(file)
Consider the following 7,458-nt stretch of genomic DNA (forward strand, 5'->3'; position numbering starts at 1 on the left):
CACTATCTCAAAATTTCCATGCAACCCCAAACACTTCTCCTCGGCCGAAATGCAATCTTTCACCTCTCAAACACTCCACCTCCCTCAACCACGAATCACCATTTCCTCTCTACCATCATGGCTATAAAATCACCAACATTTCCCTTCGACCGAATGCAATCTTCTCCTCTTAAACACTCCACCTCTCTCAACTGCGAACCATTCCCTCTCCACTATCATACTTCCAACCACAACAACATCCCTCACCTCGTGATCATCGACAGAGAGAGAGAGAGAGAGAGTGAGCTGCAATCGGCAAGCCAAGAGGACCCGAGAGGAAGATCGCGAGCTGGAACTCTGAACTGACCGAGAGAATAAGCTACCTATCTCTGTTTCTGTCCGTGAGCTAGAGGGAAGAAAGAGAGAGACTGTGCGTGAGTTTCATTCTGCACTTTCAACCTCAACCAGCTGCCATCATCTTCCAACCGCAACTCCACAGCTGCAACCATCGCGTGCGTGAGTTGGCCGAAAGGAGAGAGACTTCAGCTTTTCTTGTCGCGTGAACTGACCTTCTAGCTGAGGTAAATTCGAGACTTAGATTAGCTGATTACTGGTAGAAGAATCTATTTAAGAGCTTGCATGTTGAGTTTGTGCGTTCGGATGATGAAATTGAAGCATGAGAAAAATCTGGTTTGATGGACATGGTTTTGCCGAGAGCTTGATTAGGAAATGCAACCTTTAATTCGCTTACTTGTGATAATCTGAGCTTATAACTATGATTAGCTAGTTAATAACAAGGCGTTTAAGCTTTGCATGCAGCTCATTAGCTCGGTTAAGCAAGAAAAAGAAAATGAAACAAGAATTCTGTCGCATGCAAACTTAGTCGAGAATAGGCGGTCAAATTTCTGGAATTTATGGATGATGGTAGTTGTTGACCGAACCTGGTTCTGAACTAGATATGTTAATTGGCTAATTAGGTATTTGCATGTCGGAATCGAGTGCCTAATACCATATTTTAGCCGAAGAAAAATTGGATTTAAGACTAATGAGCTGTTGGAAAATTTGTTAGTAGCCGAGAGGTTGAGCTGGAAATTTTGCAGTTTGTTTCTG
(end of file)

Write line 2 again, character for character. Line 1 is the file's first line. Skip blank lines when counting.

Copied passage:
CACTATCTCAAAATTTCCATGCAACCCCAAACACTTCTCCTCGGCCGAAATGCAATCTTTCACCTCTCAAACACTCCACCTCCCTCAACCACGAATCACCATTTCCTCTCTACCATCATGGCTATAAAATCACCAACATTTCCCTTCGACCGAATGCAATCTTCTCCTCTTAAACACTCCACCTCTCTCAACTGCGAACCATTCCCTCTCCACTATCATACTTCCAACCACAACAACATCCCTCACCTCGTGATCATCGACAGAGAGAGAGAGAGAGAGAGTGAGCTGCAATCGGCAAGCCAAGAGGACCCGAGAGGAAGATCGCGAGCTGGAACTCTGAACTGACCGAGAGAATAAGCTACCTATCTCTGTTTCTGTCCGTGAGCTAGAGGGAAGAAAGAGAGAGACTGTGCGTGAGTTTCATTCTGCACTTTCAACCTCAACCAGCTGCCATCATCTTCCAACCGCAACTCCACAGCTGCAACCATCGCGTGCGTGAGTTGGCCGAAAGGAGAGAGACTTCAGCTTTTCTTGTCGCGTGAACTGACCTTCTAGCTGAGGTAAATTCGAGACTTAGATTAGCTGATTACTGGTAGAAGAATCTATTTAAGAGCTTGCATGTTGAGTTTGTGCGTTCGGATGATGAAATTGAAGCATGAGAAAAATCTGGTTTGATGGACATGGTTTTGCCGAGAGCTTGATTAGGAAATGCAACCTTTAATTCGCTTACTTGTGATAATCTGAGCTTATAACTATGATTAGCTAGTTAATAACAAGGCGTTTAAGCTTTGCATGCAGCTCATTAGCTCGGTTAAGCAAGAAAAAGAAAATGAAACAAGAATTCTGTCGCATGCAAACTTAGTCGAGAATAGGCGGTCAAATTTCTGGAATTTATGGATGATGGTAGTTGTTGACCGAACCTGGTTCTGAACTAGATATGTTAATTGGCTAATTAGGTATTTGCATGTCGGAATCGAGTGCCTAATACCATATTTTAGCCGAAGAAAAATTGGATTTAAGACTAATGAGCTGTTGGAAAATTTGTTAGTAGCCGAGAGGTTGAGCTGGAAATTTTGCAGTTTGTTTCTG